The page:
Analyze end-to-end: Once you identify a priority transaction that violates the SLA, "step through it procedurally, until you get through the application in its entirety. The challenging part is being disciplined about it," Eberling said.
Do realistic load testing: "Leading up to the holiday shopping season, get a good baseline of the traffic they should expect based on history," Winslow said.
Get insight: "You need real insight into the issues the load testing products uncover," Winslow said. "It's not enough to say the application fell over; you need to know why. You need solutions that give deep visibility into the issues the load testing uncovers."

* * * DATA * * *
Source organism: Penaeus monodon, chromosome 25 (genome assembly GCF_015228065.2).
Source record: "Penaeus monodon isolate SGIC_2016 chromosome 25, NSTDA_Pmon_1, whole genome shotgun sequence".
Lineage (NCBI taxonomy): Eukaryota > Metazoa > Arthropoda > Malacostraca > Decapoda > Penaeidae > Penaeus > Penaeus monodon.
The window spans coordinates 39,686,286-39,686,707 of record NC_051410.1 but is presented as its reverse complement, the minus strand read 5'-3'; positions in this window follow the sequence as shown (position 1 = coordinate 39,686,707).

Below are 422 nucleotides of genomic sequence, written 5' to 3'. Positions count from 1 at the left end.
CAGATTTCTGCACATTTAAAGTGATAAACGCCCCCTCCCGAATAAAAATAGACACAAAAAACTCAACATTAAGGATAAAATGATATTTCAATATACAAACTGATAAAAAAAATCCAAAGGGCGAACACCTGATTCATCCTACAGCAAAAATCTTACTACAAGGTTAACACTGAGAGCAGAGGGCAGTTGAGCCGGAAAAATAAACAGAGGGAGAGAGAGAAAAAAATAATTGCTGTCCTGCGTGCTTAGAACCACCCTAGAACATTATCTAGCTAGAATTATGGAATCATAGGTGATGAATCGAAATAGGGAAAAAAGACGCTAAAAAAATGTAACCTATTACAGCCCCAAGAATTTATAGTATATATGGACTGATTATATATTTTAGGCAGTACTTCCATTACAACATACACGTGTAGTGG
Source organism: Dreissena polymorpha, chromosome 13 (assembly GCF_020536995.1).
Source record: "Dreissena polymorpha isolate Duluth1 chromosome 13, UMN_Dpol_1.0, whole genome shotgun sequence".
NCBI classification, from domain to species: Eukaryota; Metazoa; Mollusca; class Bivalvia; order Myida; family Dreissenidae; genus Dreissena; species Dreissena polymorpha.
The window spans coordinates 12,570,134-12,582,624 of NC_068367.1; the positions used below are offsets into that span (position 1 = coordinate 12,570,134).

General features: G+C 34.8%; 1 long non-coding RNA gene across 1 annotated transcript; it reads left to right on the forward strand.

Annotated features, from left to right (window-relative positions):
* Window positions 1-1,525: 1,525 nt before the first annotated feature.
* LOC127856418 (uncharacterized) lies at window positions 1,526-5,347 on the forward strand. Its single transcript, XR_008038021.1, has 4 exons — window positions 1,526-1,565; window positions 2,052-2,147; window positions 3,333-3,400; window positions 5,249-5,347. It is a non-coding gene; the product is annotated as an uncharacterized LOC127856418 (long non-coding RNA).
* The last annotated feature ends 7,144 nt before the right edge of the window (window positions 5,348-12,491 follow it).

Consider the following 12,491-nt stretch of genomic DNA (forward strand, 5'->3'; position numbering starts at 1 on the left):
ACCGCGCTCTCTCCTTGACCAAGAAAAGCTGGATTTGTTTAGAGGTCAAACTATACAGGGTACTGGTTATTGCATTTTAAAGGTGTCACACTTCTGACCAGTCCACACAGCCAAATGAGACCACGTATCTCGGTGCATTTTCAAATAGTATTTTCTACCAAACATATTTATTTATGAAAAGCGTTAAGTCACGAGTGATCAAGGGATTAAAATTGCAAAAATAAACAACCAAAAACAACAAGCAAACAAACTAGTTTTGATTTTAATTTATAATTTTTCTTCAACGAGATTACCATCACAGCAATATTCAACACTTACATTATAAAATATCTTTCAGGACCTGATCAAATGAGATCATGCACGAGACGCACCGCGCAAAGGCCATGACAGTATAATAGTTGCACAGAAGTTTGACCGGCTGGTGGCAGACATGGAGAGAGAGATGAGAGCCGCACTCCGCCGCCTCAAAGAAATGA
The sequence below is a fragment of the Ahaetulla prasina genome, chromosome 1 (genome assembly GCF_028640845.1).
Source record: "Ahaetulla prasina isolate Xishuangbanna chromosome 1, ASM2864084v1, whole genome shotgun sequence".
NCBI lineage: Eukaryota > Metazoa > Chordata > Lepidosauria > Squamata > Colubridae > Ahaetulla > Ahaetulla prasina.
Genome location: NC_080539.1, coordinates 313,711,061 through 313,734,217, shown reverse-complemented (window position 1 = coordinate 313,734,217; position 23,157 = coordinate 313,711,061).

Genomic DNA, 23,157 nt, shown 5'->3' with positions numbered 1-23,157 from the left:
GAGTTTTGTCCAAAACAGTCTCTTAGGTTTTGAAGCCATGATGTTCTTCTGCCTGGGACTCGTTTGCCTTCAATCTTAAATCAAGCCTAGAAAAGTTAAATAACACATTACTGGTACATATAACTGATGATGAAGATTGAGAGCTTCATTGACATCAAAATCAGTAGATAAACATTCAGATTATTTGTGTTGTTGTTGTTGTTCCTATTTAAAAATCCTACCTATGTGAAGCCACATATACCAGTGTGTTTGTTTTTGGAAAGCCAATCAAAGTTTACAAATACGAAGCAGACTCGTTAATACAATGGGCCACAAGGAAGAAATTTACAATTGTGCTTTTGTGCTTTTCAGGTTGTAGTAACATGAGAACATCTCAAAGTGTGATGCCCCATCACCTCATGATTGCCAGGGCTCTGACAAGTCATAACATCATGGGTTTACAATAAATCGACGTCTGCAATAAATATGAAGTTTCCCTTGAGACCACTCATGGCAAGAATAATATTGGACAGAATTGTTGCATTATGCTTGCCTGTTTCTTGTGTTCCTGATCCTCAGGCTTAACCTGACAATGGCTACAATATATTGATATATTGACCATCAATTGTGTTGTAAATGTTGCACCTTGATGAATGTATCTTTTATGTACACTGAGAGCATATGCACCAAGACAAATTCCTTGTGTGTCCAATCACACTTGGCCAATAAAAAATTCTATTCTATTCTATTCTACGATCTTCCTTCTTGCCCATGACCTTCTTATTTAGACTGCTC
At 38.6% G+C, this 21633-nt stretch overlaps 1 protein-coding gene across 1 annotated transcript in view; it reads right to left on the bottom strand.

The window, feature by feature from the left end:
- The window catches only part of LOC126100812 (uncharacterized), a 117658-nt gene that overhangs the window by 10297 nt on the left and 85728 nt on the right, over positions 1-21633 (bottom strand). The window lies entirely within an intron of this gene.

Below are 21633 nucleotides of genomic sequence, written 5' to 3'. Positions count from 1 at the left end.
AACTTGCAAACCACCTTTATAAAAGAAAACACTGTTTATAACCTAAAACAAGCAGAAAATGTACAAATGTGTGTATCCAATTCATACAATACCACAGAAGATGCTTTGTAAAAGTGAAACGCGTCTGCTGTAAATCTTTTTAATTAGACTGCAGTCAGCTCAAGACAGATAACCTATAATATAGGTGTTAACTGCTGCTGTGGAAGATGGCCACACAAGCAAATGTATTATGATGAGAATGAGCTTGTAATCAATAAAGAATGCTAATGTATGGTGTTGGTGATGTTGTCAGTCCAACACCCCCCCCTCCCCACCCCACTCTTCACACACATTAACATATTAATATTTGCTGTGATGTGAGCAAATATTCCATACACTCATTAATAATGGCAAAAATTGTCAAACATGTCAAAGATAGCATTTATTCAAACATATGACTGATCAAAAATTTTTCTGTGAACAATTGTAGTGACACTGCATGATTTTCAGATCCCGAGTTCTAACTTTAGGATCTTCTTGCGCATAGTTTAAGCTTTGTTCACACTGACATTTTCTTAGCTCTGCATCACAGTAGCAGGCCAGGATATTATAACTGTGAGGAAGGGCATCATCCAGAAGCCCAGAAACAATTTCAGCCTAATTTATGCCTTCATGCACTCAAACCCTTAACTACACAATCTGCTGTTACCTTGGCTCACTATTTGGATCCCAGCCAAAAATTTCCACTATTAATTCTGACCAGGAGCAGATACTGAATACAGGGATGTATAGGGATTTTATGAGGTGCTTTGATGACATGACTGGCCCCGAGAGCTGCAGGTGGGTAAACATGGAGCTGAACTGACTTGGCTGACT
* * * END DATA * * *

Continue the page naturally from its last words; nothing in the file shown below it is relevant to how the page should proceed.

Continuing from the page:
Rethink SLAs: "Just looking at 99.99% availability is not the best bellwether," Eberling said. Rather, "how many new customer registrations do I want to do in 15 minutes?"
Listen for the silence: "Most of these [traditional monitoring] systems listen for noise, for screeching tires and crunching metal," said Phillipps. "We listen for silence; if we stop hearing what we expect to hear, we react to that."
If you're shopping for an APM tool, demand proof: "You don't have to commit to anything to do a proof of concept," Quinn said. "We found benefits immediately [with dynaTrace]. My advice is: don't make a decision on a tool unless they can demonstrate it will work."
Your goal is to be bored: Do the application performance tuning ahead of time, Phillipps said, because "you need it to be quiet so you can be responsive. You don't want to have incidents, but you probably will and you will wish you were fresh."